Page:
Three arrested for flying drones over Hong Kong Formula E event
Police say the act seriously endangered public safety; others call for related regulations to be amended
Three men were arrested at the Formula E event on Sunday for allegedly operating drones over the race track area in a move considered to be “seriously endangering public safety”, police said on Monday.
Police confirmed the trio were arrested on Lung Wo Road after three drones were spotted flying over the racecourse at about 4.30pm as the main event – the Hong Kong ePrix – kicked off on the streets of Central.
“The three [drones] were found flying over the race event in Central, seriously endangering public safety,” a police spokesman confirmed. “Police arrested three males aged 28 to 42, suspected of breaching the 1995 Air Navigation (Hong Kong) Order.”
The three were released on bail and must report back to police next month. The case has been handed to Central police district officers for investigation.
“Police urge residents not to engage in reckless acts that would affect public safety in crowded places,” the force said. The suspects are understood to have breached article 48 of the order.
While aircraft weighing less than 7kg – classified as small aircraft – do not require certification, article 48 stipulates that “a person shall not recklessly or negligently cause or permit an aircraft to endanger any person or property”.
They also cannot fly within 50 metres of residential areas or individuals, within five kilometres of an airport nor above 300 metres.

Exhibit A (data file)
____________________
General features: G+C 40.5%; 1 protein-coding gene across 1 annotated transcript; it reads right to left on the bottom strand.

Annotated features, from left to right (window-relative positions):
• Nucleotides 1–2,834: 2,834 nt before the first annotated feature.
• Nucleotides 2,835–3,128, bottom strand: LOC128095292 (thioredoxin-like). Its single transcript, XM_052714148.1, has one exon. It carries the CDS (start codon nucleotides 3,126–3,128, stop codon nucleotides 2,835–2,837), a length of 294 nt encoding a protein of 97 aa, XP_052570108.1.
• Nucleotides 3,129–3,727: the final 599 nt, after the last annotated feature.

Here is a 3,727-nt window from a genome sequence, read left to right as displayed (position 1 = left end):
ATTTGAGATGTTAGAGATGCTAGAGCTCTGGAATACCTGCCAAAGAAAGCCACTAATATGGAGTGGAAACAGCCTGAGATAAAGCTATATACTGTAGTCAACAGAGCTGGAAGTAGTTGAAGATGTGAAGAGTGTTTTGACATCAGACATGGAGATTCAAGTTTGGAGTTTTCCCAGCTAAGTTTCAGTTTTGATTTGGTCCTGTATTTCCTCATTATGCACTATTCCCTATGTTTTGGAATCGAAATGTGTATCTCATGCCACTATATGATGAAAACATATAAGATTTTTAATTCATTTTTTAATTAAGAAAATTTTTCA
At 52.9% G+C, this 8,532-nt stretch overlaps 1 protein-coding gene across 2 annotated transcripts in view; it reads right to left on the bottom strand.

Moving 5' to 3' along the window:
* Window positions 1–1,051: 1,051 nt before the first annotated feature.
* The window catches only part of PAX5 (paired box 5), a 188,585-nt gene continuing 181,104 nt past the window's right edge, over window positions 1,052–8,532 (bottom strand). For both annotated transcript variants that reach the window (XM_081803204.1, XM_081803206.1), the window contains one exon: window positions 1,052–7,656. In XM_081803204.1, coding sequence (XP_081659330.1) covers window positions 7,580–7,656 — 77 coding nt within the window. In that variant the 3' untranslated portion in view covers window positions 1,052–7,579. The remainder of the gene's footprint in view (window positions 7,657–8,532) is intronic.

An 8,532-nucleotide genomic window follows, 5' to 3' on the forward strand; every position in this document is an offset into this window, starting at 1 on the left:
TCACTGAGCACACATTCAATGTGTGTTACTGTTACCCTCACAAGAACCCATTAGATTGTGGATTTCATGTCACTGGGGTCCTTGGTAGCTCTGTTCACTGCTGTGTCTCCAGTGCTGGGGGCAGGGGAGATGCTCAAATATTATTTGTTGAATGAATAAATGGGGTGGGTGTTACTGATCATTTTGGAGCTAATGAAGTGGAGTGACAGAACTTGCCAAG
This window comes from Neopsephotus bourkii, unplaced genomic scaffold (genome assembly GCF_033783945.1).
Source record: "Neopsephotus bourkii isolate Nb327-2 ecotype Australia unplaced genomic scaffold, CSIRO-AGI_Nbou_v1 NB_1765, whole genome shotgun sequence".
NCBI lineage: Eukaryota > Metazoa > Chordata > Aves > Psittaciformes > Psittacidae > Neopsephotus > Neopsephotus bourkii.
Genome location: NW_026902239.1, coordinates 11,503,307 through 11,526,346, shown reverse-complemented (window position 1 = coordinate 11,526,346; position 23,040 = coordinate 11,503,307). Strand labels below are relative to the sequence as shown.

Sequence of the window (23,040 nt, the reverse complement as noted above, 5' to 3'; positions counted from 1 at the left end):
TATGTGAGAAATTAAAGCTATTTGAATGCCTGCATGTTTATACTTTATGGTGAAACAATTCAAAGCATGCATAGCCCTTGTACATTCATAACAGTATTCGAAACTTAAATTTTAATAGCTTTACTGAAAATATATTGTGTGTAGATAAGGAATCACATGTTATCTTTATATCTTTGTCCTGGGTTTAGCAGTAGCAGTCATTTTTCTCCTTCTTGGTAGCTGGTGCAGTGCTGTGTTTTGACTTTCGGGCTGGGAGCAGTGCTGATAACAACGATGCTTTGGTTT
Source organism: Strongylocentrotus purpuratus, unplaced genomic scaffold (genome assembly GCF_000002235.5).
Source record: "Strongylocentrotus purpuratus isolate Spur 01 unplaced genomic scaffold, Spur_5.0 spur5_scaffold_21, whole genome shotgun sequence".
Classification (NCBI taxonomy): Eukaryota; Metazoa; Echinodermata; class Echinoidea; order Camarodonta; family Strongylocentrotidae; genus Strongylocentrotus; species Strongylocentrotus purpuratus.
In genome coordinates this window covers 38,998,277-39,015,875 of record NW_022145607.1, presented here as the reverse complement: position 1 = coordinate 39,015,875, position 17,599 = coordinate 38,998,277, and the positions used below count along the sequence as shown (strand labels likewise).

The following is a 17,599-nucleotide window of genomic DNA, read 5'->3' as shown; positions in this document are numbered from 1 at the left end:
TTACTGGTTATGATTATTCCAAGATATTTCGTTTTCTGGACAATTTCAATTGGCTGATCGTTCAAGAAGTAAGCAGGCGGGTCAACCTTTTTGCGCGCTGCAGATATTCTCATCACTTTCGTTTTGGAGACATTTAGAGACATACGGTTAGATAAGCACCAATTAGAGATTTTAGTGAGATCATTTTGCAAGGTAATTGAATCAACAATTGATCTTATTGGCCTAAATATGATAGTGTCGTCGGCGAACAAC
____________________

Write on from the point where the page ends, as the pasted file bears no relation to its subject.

Hobbyists and those who use such devices for work have called for more accommodating government regulations.
Civic Party lawmaker-elect Jeremy Tam Man-ho, an airline pilot, believed there were grounds for the arrest as model aircraft were forbidden in the vicinity of both sides of Victoria Harbour – one of several designated aircraft approach and take-off paths.
It is for this reason that flying drones through a fireworks show is also illegal. But Tam added: “That being said, I agree that the 1995 order should be amended as drones were not a consideration back then.”
Tam suggested tighter oversight over professional or commercial use and for mandatory safety labelling to be included in the packaging of all recreational-use drones, including information about Hong Kong’s no-fly zones.
Earlier this year, transport minister Anthony Cheung Bing-leung said local drone regulations would be reviewed. He said the aim was to strike a balance between their use for recreational and work purposes and the protection of public safety.